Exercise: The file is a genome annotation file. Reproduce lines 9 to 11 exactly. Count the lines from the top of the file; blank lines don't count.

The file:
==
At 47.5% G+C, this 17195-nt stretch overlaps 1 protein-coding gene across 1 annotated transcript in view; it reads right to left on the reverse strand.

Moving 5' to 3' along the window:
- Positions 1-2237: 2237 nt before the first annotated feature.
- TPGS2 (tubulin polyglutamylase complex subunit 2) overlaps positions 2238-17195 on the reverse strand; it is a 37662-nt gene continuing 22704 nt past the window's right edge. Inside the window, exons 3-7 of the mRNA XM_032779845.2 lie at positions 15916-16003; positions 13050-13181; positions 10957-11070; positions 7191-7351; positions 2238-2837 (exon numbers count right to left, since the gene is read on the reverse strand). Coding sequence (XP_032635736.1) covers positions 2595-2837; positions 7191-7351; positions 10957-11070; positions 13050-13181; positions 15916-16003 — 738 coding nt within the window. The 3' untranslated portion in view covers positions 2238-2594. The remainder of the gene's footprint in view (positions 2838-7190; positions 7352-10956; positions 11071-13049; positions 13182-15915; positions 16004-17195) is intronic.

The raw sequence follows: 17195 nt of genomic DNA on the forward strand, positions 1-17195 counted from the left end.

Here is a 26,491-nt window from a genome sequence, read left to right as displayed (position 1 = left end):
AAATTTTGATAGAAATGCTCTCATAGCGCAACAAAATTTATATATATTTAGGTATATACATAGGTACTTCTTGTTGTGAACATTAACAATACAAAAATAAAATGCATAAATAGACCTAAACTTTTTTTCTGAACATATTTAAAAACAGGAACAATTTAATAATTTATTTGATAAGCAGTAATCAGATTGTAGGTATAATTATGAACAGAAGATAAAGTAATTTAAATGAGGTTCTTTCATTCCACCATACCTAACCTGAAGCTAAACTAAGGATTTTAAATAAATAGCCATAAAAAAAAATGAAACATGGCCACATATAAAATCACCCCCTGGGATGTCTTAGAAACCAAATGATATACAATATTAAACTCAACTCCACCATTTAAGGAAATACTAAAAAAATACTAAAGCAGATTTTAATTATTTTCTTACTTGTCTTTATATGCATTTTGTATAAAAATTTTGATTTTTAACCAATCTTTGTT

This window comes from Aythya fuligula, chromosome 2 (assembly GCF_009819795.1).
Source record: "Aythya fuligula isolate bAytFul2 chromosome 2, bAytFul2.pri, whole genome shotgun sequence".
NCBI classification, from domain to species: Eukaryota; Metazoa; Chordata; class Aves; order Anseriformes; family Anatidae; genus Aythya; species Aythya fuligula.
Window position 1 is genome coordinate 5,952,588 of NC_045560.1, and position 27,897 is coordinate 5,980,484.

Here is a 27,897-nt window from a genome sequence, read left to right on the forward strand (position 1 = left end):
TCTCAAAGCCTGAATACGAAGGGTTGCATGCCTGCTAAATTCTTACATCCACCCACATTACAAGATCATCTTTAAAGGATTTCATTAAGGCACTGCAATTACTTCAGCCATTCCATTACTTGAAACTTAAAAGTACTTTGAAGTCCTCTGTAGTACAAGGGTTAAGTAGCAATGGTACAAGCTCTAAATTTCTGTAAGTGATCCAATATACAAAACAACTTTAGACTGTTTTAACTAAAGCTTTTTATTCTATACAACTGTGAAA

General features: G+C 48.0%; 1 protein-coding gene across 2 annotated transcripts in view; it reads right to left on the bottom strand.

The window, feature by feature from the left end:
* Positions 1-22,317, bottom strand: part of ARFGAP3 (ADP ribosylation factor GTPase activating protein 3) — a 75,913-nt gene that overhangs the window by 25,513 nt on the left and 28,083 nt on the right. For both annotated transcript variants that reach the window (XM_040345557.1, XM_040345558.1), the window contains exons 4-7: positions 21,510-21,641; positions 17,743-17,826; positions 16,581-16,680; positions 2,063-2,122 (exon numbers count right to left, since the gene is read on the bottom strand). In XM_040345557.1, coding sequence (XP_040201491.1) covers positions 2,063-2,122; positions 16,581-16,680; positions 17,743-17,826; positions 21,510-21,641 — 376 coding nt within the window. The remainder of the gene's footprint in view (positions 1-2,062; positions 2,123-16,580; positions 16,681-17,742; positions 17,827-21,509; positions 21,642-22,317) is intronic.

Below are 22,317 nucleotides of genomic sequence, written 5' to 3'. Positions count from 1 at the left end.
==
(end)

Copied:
Source record: "Aythya fuligula isolate bAytFul2 chromosome 2, bAytFul2.pri, whole genome shotgun sequence".
NCBI classification, from domain to species: Eukaryota; Metazoa; Chordata; class Aves; order Anseriformes; family Anatidae; genus Aythya; species Aythya fuligula.
Window position 1 is genome coordinate 5,952,588 of NC_045560.1, and position 27,897 is coordinate 5,980,484.